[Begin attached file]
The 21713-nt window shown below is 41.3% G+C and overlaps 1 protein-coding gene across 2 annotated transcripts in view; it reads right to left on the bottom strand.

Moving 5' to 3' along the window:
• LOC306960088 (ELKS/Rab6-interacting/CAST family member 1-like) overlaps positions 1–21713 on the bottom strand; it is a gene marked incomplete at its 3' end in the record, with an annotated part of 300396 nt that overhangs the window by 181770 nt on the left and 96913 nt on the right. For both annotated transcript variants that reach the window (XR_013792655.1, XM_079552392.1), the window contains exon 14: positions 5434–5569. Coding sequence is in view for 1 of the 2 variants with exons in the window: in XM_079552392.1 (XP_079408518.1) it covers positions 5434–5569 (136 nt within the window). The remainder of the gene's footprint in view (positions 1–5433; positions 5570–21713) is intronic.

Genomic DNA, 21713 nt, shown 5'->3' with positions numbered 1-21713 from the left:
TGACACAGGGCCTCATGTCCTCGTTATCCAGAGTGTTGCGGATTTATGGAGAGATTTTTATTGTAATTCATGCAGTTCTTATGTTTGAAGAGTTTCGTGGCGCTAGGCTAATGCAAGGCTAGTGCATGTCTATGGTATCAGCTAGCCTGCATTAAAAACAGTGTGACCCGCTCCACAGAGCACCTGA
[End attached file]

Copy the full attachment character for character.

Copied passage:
The 21713-nt window shown below is 41.3% G+C and overlaps 1 protein-coding gene across 2 annotated transcripts in view; it reads right to left on the bottom strand.

Moving 5' to 3' along the window:
• LOC306960088 (ELKS/Rab6-interacting/CAST family member 1-like) overlaps positions 1–21713 on the bottom strand; it is a gene marked incomplete at its 3' end in the record, with an annotated part of 300396 nt that overhangs the window by 181770 nt on the left and 96913 nt on the right. For both annotated transcript variants that reach the window (XR_013792655.1, XM_079552392.1), the window contains exon 14: positions 5434–5569. Coding sequence is in view for 1 of the 2 variants with exons in the window: in XM_079552392.1 (XP_079408518.1) it covers positions 5434–5569 (136 nt within the window). The remainder of the gene's footprint in view (positions 1–5433; positions 5570–21713) is intronic.

Genomic DNA, 21713 nt, shown 5'->3' with positions numbered 1-21713 from the left:
TGACACAGGGCCTCATGTCCTCGTTATCCAGAGTGTTGCGGATTTATGGAGAGATTTTTATTGTAATTCATGCAGTTCTTATGTTTGAAGAGTTTCGTGGCGCTAGGCTAATGCAAGGCTAGTGCATGTCTATGGTATCAGCTAGCCTGCATTAAAAACAGTGTGACCCGCTCCACAGAGCACCTGA